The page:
The Harmful Algae Page

Harmful Algal Bloom Photo Gallery

All readers are invited to submit their optical creations of HAB phenomena

"visible" phytoplankton blooms

California Noctiluca Bloom

Florida Red Tide Bloom of Karenia brevis

Texas Brown Tide Bloom of Aureoumbra

Close-up of a Texas Brown Tide Bloom of Aureoumbra

York River (Chesapeake Bay) Red Tide Bloom of Cochlodinium heterolobatum

1999 Hong Kong Red Tide (Unidentified species)

9/21/99 9/23/99 9/29/99
Prorocentrum micans bloom, Bigelow Laboratory, Maine

This red tide bloom followed closely after heavy rains associated with Hurricane Floyd, which ended a very dry summer. The photo on the left shows the surface slick of the bloom. The middle photo shows how the bloom appeared after wind dispersed it in the surface waters. The photo on the right depicts the same area after the bloom period was over. (All 3 photos credit - Maureen Keller, Bigelow Lab.)

Nodularia spumigens bloom, January 2002, in the Gippsland Lakes, Victoria, Australia
Photo credit: J.D. Kinnon

photomicrographs of Harmful Algal Species

Immunofluorescently-labeled Alexandrium cell

Alexandrium sp. (most likely fundyense) from a bloom near Casco Bay, Maine in 1998. The Alexandrium cell (about 35µm in diameter) is the smaller of the two cells. It shows the red autofluorescence of the chlorophyll surrounded by a bright green immunofluorescent stain that specifically targets the cell surface antigens of Alexandrium. The other larger cell is a co-occurring heterotrophic Protoperidinium sp. that lacks chlorophyll. (Kristin Gribble, WHOI)

Fluorescently-labeled Alexandrium cell

Mixed bloom of Dinophysis acuta and D. norvegica co-occurring with a bloom of Ceratium furca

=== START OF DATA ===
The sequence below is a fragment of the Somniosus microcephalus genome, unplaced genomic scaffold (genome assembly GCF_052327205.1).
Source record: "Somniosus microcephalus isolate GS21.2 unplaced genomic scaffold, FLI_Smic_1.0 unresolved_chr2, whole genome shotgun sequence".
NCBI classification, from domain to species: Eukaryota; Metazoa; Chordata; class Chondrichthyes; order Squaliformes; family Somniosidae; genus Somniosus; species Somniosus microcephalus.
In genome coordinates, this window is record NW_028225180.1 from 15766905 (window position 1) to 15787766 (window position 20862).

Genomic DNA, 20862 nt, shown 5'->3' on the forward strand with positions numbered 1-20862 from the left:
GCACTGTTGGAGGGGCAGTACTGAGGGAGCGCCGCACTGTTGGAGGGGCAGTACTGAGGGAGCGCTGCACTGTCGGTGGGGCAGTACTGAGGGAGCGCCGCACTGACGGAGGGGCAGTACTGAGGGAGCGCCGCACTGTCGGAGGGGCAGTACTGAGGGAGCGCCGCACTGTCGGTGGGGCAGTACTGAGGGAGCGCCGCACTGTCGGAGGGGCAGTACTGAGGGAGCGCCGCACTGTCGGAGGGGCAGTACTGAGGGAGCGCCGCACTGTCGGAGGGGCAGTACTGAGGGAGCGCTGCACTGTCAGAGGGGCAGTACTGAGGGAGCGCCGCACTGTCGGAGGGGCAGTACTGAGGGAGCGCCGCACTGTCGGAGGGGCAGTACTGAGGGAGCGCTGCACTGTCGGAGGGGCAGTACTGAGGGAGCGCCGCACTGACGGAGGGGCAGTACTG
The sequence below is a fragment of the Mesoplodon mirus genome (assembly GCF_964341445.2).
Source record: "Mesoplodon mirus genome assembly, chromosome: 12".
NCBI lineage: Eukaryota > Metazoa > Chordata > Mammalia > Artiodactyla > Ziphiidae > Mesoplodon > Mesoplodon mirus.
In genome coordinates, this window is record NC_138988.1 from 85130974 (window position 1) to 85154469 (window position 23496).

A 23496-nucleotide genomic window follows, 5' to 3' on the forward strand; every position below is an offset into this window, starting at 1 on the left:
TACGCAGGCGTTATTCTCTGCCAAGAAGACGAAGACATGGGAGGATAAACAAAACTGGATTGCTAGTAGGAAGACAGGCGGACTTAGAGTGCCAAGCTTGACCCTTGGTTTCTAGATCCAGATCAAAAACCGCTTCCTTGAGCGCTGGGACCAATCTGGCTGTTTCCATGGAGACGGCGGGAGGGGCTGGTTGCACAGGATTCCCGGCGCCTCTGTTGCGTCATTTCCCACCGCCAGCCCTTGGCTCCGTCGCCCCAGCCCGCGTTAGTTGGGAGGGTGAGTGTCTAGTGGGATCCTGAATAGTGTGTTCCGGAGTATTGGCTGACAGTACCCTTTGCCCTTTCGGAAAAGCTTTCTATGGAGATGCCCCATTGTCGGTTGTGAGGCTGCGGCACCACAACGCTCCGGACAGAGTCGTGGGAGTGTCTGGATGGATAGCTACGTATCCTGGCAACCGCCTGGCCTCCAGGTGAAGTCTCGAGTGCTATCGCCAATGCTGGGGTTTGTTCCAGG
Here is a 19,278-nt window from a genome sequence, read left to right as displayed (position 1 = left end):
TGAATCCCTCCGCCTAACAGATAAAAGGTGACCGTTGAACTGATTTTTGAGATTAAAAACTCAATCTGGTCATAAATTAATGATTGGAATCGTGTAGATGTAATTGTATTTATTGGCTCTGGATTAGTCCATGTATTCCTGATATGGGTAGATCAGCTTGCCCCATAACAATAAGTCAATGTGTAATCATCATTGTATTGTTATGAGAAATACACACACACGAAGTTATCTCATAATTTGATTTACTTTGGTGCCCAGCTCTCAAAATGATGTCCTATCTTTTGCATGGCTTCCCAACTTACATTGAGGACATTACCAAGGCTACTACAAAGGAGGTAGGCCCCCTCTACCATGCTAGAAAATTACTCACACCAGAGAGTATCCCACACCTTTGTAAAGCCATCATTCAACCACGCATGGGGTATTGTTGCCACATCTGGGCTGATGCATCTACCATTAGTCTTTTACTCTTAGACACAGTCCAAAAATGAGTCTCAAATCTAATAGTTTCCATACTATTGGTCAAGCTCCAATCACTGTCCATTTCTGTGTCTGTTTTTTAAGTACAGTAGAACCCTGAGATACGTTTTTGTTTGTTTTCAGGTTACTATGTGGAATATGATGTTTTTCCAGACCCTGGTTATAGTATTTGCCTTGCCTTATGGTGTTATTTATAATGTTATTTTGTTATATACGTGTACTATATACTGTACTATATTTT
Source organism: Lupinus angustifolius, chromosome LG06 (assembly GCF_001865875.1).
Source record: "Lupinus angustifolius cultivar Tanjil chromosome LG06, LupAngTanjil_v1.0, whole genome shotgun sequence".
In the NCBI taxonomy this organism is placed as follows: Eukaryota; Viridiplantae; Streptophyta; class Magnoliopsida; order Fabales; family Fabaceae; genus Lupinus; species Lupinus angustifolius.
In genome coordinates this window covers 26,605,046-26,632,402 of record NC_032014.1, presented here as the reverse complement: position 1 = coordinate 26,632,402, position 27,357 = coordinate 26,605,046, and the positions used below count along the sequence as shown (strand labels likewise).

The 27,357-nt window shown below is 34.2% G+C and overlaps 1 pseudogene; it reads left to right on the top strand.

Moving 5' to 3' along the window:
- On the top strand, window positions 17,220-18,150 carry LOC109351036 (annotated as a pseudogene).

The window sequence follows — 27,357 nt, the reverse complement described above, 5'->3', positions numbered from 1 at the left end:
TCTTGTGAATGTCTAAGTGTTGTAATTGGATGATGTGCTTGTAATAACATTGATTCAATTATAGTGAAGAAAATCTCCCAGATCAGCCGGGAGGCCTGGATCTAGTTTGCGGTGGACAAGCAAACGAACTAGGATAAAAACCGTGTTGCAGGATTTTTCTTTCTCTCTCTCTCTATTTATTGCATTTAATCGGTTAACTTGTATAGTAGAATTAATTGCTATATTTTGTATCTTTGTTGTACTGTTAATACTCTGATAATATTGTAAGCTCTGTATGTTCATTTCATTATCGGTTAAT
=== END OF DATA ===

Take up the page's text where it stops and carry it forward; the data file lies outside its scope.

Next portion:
satellite imagery during bloom events

North Carolina Sea Surface Temperature image of a Karenia brevis bloom

The image to the left is an AVHRR satellite infrared image depicting sea-surface temperature off the coast of North Carolina in late October, 1987. This advanced, very high resolution radiometer (AVHRR) photo shows a blue filament of Gulf Stream water (24-25°C) near Cape lookout that is now known to have transported toxic Karenia brevis cells from the Gulf Stream (deep blue), into the colder (yellow) coastal waters. The filament remained detectable in satellite images for three weeks. (T. Leming)

Gulf of Maine Sea Surface Temperature image of an Alexandrium sp. bloom

Along the southern Maine, New Hampshire and Massachusetts coastlines, Alexandrium blooms are known to be associated with a lower salinity, warmer water mass (termed the Western Maine Coastal Current) that forms during spring due to runoff of local rivers. Satellite-derived Sea Surface Temperature (SST) imagery can be used to show the location of the warmer waters of the WMCC and associated Alexandrium cells as it is influenced by winds. (Click on the thumbnail image to the left.) Visible in the larger image is a narrow band of deeper colder water (blue) that came to the surface adjacent to the coast and replaced the warmer WMCC waters (yellow, orange and red) that were transported offshore by southwesterly winds. Under these conditions (known as upwelling), shellfish toxicity declined along the coast the Alexandrium cells were transported offshore with the waters of the WMCC. (NOAA Coastwatch, Bruce Keafer, WHOI)

Florida Coastal Zone Color Scanner Image (CZCS) of a Karenia brevis bloom

This coastal zone color scanner (CZCS) image indicates a red tide bloom in November, 1978. The red areas south of Sarasota have chlorophyll a concentrations of greater than 3 micrograms per liter. Water samples confirmed the presence of K. brevis in those waters.

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